ussian forces are massed able to launch a lightning attack to try to seize the Ukrainian capital Kiev within days.
Special forces would be expected to be part of a Russian invasion which could swiftly encircle Ukraine’s best-trained troops in the east of the country, cutting them off from defending Kiev.
A rapid capture of Kiev, after potential major bombing of key sites in the city, would severely damage the country’s political and military decision-making capabilities, and potentially pave the way for a pro-Russian administration to be put in place.
But an invasion also risks leading to a large number of Ukrainian and Russian casualties in a conflict which could last years.
Some Russian troops in Belarus are understood to have already moved closer to the border with Ukraine.
Other units in Russia are believed to have left centralised areas to move closer into the field which puts them in a better position to advance into Ukraine.
Russian military chiefs are expected to try to avoid street-by-street fighting in the Ukrainian capital given that there could be many civilian, as well as military, casualties.
However, previous military operations suggest they would order such urban incursions if they thought it necessary to seize the city, even if it meant appalling bloodshed.
Boris Johnson warned on Monday that the situation in Ukraine is “very, very dangerous” with Britain fearing that a Russian invasion is now “very imminent”.
He urged Vladimir Putin to step back from “the edge of a precipice”, having deployed a force around Ukraine which is far bigger than that used to seize Crimea in 2014 and is believed to be the largest military build-up since the end of the Gulf War.
The Russian president has denied he has any plans to invade.
However, the sheer scale of the Russian force, with more than 130,000 troops, and its make-up suggests it has been put together for an invasion, even if the decision has not yet been taken by Mr Putin to order it.
Around 100 battalion-tactical groups are thought to have already been deployed as part of the huge build-up and at least 14 more to be on the move, which in total represents over 60 per cent of Russians ground fire power.
Short-range ballistic missiles have been deployed in Russia and Belarus and the Kremlin has sent more military vessels to the Black Sea, including landing craft.
Britain’s armed forces minister James Heappey stressed on Monday morning: “Perhaps more ominously, although it grabs less headlines, all of the combat enablers, the logistics, the fuel, the medical supplies, the bridging assets are all also now in place.”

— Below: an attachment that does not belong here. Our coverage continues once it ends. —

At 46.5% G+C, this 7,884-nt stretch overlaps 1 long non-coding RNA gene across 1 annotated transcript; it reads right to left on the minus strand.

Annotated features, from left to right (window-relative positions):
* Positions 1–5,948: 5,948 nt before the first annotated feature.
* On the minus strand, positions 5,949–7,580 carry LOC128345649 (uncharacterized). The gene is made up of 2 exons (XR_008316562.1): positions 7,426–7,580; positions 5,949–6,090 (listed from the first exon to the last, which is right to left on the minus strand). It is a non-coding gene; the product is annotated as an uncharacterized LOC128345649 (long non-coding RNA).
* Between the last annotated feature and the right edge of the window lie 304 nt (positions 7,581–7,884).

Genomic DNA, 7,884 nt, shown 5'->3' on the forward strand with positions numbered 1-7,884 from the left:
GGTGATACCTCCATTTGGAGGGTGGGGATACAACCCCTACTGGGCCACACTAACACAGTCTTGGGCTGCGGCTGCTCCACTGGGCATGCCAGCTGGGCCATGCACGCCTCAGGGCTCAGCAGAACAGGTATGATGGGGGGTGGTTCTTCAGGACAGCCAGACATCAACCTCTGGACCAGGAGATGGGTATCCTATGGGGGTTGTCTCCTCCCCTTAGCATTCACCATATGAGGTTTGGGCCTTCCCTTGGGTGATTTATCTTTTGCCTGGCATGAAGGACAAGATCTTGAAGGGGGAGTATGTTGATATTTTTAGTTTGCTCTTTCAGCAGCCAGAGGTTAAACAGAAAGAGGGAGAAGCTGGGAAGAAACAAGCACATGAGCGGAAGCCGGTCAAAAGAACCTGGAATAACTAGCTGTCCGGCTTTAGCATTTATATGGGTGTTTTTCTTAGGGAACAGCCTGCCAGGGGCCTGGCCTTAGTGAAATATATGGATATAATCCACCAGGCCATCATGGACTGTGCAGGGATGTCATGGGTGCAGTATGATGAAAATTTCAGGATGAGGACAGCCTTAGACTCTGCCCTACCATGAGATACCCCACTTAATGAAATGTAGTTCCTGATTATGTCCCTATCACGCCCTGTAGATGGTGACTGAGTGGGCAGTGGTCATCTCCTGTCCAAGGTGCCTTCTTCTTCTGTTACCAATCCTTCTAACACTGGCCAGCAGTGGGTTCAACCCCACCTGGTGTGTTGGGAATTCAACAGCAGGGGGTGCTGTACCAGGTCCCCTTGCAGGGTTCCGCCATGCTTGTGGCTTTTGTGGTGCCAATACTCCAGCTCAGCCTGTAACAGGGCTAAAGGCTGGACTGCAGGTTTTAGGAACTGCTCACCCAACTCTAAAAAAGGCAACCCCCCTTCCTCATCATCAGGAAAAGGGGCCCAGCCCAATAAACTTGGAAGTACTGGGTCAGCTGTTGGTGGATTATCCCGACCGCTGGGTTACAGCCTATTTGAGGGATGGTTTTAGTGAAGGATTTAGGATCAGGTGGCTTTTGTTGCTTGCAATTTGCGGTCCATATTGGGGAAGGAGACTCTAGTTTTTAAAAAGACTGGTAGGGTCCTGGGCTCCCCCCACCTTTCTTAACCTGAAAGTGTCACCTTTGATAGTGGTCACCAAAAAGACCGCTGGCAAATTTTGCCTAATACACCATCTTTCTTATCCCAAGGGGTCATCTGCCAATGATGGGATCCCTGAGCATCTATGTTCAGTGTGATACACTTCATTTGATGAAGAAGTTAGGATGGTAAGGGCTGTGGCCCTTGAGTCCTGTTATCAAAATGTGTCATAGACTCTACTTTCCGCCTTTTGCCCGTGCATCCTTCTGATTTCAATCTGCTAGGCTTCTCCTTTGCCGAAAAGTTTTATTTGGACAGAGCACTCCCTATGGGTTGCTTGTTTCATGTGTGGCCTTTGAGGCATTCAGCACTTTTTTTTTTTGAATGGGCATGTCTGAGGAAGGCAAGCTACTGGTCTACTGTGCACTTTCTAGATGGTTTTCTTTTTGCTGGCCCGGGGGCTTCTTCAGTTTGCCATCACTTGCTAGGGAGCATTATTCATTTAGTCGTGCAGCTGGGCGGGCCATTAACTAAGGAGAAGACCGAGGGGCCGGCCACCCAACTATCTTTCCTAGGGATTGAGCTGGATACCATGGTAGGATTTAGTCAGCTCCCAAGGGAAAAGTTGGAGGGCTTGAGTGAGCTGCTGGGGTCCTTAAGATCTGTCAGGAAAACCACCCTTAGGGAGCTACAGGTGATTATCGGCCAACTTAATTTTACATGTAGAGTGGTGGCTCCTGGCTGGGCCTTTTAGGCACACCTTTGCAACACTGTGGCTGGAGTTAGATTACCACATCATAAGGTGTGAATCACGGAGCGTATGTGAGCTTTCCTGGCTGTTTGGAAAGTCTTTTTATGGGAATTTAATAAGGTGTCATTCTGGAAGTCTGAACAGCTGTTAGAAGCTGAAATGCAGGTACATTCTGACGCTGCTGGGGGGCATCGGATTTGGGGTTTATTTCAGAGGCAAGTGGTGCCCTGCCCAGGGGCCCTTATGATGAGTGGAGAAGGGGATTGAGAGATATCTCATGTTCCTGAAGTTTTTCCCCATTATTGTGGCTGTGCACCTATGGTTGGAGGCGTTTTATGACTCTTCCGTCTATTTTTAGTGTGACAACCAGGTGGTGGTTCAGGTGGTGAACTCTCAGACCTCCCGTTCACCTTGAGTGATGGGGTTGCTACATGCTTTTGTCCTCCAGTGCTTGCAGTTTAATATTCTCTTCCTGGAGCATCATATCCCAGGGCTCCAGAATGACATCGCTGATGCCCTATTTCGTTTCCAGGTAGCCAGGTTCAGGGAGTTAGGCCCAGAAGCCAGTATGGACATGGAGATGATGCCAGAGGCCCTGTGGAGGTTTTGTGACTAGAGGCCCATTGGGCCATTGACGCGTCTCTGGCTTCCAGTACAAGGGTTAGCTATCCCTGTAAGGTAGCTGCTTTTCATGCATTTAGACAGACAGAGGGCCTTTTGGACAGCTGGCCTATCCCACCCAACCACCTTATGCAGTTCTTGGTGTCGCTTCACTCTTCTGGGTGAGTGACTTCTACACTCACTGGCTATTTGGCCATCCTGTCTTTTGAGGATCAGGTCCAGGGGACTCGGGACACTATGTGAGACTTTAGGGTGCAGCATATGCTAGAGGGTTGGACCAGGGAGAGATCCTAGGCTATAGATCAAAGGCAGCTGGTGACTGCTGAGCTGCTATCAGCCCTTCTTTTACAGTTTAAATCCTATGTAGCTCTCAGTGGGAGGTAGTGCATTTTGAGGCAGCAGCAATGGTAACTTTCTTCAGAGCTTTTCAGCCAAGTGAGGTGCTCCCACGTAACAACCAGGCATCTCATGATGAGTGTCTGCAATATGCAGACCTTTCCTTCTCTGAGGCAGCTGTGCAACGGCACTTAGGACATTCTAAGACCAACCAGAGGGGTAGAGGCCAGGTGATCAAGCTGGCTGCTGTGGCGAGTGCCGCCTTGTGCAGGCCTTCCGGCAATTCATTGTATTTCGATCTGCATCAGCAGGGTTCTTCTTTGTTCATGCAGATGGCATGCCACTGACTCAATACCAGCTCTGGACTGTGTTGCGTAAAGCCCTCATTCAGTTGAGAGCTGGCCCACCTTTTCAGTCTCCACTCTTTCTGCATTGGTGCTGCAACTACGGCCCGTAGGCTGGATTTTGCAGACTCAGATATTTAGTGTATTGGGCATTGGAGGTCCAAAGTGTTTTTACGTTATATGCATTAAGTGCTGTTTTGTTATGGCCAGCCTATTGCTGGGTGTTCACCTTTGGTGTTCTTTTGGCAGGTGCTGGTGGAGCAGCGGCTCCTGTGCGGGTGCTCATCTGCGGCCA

Russian officers are thought to be working on the basis that they are preparing for an invasion rather than a military exercise.
The key decisions could be taken within days, possibly even for an advance on Wednesday.
Attacks could take place from Belarus in the north, Russia to the east or Crimea to the south, though, they may not all be ordered at the same time.
The Kremlin may launch a “false flag” operation as a justification to send troops into Ukraine to defend pro-Russian enclaves, or in apparent retaliation to alleged Ukrainian aggression.
Mr Johnson and US president Joe Biden were holding crisis talks on Monday afternoon.
Downing Street said the Prime Minister was being briefed by security chiefs during the day on the threat of an attack on Ukraine.
The Prime Minister’s official spokesman said an invasion this week was a “grave possibility”, even with the warning of damaging sanctions on Moscow including to its financial sector.
“There remains a window of opportunity to de-escalate and pursue a diplomatic path,” he said.
But he stressed: “There are no signs as we speak of de-escalation.”
Given the scale of the military deployment, some experts have questioned whether Mr Putin could now withdraw his forces without losing face.
However, the Russian president could argue that he had made the West open up talks about European security, force and missile deployment, and about transparency of actions.
However, if he does order an invasion, his big gamble would be partly how many Ukrainians would welcome Russian soldiers.
Some Ukrainians would but others would not and the Kremlin may have underestimated how many would oppose it, which could risk a bloody quagmire war with Russian troops bogged down in Ukraine for years at huge economic and human cost.